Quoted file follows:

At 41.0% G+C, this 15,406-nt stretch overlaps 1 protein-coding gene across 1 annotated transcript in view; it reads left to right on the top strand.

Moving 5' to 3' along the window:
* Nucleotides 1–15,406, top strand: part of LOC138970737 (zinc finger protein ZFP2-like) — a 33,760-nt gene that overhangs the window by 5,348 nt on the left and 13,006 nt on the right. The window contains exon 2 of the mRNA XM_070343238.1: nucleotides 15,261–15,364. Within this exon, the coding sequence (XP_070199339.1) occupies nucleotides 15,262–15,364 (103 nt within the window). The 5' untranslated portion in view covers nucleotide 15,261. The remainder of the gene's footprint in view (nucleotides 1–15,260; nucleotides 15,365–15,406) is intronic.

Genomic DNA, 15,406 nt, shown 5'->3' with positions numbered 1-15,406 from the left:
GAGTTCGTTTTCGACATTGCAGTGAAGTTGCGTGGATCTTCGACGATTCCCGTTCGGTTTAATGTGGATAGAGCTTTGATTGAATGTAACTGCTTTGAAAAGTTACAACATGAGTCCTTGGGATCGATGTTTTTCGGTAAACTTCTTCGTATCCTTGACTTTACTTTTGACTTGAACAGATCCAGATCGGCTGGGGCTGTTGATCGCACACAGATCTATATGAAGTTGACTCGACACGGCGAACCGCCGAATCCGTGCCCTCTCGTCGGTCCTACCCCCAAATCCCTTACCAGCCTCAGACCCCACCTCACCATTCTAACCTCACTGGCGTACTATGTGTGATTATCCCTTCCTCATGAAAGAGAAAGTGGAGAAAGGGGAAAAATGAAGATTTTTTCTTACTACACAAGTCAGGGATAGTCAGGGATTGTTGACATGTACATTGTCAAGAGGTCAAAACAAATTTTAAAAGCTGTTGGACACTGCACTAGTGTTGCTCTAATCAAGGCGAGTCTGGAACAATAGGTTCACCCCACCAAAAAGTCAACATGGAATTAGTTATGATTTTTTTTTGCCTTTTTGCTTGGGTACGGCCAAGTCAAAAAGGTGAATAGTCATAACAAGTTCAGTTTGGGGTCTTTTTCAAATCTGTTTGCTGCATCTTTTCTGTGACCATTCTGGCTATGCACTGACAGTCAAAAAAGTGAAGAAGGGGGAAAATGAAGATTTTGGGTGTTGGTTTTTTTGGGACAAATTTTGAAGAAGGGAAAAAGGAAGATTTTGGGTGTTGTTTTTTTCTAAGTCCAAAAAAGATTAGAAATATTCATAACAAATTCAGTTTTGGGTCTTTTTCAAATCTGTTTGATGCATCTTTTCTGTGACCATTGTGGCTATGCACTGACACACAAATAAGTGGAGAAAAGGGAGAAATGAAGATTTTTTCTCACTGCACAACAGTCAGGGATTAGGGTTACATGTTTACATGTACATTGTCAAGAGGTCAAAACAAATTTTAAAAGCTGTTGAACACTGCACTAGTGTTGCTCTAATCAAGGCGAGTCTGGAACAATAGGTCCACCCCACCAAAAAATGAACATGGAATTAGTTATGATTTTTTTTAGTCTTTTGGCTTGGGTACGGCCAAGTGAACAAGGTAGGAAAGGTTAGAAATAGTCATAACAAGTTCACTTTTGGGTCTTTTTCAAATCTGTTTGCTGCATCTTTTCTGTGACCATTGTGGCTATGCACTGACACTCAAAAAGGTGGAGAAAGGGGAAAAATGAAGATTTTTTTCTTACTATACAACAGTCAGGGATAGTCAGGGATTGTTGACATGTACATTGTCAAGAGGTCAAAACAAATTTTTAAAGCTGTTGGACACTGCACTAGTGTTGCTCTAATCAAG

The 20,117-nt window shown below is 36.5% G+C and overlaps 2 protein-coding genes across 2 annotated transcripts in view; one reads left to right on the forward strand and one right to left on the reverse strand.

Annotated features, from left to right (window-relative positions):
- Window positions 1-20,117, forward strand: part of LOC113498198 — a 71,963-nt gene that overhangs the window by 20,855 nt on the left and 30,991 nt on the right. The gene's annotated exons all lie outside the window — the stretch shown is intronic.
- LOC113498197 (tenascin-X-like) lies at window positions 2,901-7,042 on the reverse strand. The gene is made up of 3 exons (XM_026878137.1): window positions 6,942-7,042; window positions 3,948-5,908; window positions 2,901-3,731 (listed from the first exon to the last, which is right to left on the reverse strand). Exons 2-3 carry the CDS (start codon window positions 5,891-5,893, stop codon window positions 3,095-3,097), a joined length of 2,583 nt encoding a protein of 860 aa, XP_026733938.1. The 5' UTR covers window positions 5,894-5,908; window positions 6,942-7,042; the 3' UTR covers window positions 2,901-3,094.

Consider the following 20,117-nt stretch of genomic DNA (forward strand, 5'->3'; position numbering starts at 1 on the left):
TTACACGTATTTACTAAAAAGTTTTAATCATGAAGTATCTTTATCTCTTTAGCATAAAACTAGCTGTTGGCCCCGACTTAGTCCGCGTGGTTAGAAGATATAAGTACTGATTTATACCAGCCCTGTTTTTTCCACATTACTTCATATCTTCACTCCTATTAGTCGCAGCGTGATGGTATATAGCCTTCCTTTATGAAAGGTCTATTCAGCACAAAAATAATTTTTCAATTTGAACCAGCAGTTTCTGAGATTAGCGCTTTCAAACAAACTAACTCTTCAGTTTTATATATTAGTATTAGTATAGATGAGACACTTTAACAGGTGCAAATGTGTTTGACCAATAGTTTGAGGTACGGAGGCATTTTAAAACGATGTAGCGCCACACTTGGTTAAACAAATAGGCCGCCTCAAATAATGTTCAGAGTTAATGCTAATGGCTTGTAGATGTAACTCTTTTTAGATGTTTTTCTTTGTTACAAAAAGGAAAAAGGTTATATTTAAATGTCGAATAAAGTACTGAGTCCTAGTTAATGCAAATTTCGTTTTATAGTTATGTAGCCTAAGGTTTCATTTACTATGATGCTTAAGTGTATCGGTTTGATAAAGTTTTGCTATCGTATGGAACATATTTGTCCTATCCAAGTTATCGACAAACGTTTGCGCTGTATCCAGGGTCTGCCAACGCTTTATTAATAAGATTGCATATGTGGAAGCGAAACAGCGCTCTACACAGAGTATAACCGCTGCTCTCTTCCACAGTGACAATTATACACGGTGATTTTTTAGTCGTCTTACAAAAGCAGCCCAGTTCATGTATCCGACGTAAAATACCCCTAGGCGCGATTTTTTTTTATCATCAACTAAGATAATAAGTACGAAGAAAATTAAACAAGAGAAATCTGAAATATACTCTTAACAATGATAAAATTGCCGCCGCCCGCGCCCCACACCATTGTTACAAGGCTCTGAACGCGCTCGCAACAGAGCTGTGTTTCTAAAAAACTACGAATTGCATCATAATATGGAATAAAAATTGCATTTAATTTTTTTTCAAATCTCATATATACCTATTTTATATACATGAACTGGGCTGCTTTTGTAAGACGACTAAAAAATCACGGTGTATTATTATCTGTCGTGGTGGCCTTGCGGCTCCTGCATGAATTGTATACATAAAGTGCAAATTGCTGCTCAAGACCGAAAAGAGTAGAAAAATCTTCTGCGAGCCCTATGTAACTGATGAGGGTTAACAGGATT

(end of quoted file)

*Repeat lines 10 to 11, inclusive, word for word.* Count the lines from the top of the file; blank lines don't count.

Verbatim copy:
Consider the following 20,117-nt stretch of genomic DNA (forward strand, 5'->3'; position numbering starts at 1 on the left):
TTACACGTATTTACTAAAAAGTTTTAATCATGAAGTATCTTTATCTCTTTAGCATAAAACTAGCTGTTGGCCCCGACTTAGTCCGCGTGGTTAGAAGATATAAGTACTGATTTATACCAGCCCTGTTTTTTCCACATTACTTCATATCTTCACTCCTATTAGTCGCAGCGTGATGGTATATAGCCTTCCTTTATGAAAGGTCTATTCAGCACAAAAATAATTTTTCAATTTGAACCAGCAGTTTCTGAGATTAGCGCTTTCAAACAAACTAACTCTTCAGTTTTATATATTAGTATTAGTATAGATGAGACACTTTAACAGGTGCAAATGTGTTTGACCAATAGTTTGAGGTACGGAGGCATTTTAAAACGATGTAGCGCCACACTTGGTTAAACAAATAGGCCGCCTCAAATAATGTTCAGAGTTAATGCTAATGGCTTGTAGATGTAACTCTTTTTAGATGTTTTTCTTTGTTACAAAAAGGAAAAAGGTTATATTTAAATGTCGAATAAAGTACTGAGTCCTAGTTAATGCAAATTTCGTTTTATAGTTATGTAGCCTAAGGTTTCATTTACTATGATGCTTAAGTGTATCGGTTTGATAAAGTTTTGCTATCGTATGGAACATATTTGTCCTATCCAAGTTATCGACAAACGTTTGCGCTGTATCCAGGGTCTGCCAACGCTTTATTAATAAGATTGCATATGTGGAAGCGAAACAGCGCTCTACACAGAGTATAACCGCTGCTCTCTTCCACAGTGACAATTATACACGGTGATTTTTTAGTCGTCTTACAAAAGCAGCCCAGTTCATGTATCCGACGTAAAATACCCCTAGGCGCGATTTTTTTTTATCATCAACTAAGATAATAAGTACGAAGAAAATTAAACAAGAGAAATCTGAAATATACTCTTAACAATGATAAAATTGCCGCCGCCCGCGCCCCACACCATTGTTACAAGGCTCTGAACGCGCTCGCAACAGAGCTGTGTTTCTAAAAAACTACGAATTGCATCATAATATGGAATAAAAATTGCATTTAATTTTTTTTCAAATCTCATATATACCTATTTTATATACATGAACTGGGCTGCTTTTGTAAGACGACTAAAAAATCACGGTGTATTATTATCTGTCGTGGTGGCCTTGCGGCTCCTGCATGAATTGTATACATAAAGTGCAAATTGCTGCTCAAGACCGAAAAGAGTAGAAAAATCTTCTGCGAGCCCTATGTAACTGATGAGGGTTAACAGGATT